I realize that such a system has the proponents mentioned by Dini, but the long vowel system is typologically extremely unlikely. It violates the typological constraint that vocalic systems do not ordinarily have more back vowels than front vowels. Considerations of both articulatory and acoustic economy are advanced to support this notion. In articulatory terms there is more space in the front of the mouth than in the back and in acoustic terms the distance between the second and third formants is less for the back vowels than for the front vowels. I was disappointed that Dini did not mention Levin's path-breaking 1975 article in which the latter traces the development of the vocalic systems in various dialects according to the principles enunciated by William Labov in his studies of on-going sound change.
Dini writes further (p. 203) that still in a prehistoric epoch towards the beginning of the second millenium before Christ the linguistic area of proto-Baltic began to be differentiated into two dialectal zones which are called a central zone from which Lithuanian and Latvian developed and a peripheral zone from which the Prussian, Jatvingian and Curonian languages developed (p. 203). Following Urbutis, 1962, Dini dates the split between the East Baltic languages in the 7th to 8th centuries A.D. (p. 205). Although Urbutis uses lexicostatistical methods (which in my view are highly suspecta former colleague has suggested renaming 'language decay' as 'linguistic rot') the dates of the separation are probably as likely as any that could be proposed by any other method.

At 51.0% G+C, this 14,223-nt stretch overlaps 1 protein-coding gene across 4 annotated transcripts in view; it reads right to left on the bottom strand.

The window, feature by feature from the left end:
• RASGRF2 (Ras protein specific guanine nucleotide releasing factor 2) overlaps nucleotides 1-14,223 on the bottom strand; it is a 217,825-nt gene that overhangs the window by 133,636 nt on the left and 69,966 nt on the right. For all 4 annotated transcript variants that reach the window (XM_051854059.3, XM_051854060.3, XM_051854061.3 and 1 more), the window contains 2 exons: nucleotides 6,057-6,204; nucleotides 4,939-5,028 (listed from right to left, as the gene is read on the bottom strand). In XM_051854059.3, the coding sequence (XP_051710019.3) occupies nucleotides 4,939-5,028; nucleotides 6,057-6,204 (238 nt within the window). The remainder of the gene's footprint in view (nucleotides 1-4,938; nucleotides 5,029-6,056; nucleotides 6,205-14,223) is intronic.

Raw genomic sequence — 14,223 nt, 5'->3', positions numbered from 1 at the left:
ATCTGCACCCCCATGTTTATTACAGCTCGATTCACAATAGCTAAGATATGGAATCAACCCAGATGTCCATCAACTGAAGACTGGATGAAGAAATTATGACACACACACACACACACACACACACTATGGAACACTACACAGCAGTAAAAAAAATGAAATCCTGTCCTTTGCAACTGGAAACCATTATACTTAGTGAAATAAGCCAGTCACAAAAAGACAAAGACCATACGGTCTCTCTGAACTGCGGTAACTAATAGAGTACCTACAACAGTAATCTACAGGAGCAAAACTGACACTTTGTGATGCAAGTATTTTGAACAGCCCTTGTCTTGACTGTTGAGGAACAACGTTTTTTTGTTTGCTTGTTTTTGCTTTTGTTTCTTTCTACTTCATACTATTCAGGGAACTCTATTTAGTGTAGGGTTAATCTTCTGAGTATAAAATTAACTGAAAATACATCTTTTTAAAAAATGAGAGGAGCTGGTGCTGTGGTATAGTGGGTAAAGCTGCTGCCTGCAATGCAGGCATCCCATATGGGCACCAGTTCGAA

Around the end of the first millennium A.D. the original Baltic area had been considerably restricted and much of the area which was probably originally Baltic according to the evidence of hydronyms was no longer Baltic. There still existed, however, the following groups (p. 208):
|West Baltic||East Baltic|
West Galindian (extinct 13th cent.)
Jatvingian (extinct 13th cent.)
Old Prussian (extinct 18th cent.)
Curonian (extinct 16th cent.)
East Galindian (extinct 13th cent.)
Selonian (extinct 13th cent.)
Semigallian (extinct 16th cent.)
Contacts with other languages were common in the periphery, thus Old Prussian has such Germanic borrowings as rikijs 'sir' < Gothic *reikeis, and Slavic borrowings as somukis 'castle' from Slavic, cf., e.g.. Old Church Slavic zamuku, Russ. zamok (in the article misprinted as zamoku), etc. (p. 211). The Baltic Sea would have appeared to present a barrier in the west, but one does not encounter Swedish dialect vak 'child' perhaps from Lithuanian, cf. Klaipėdan vaks, standard Lith. vaikas 'child.' Cf. also Lith. Vokietija, Latv. Vacija 'Germany' probably originally denoting a tribe in south-west Scandinavia, viz., Vazgoth (p. 212).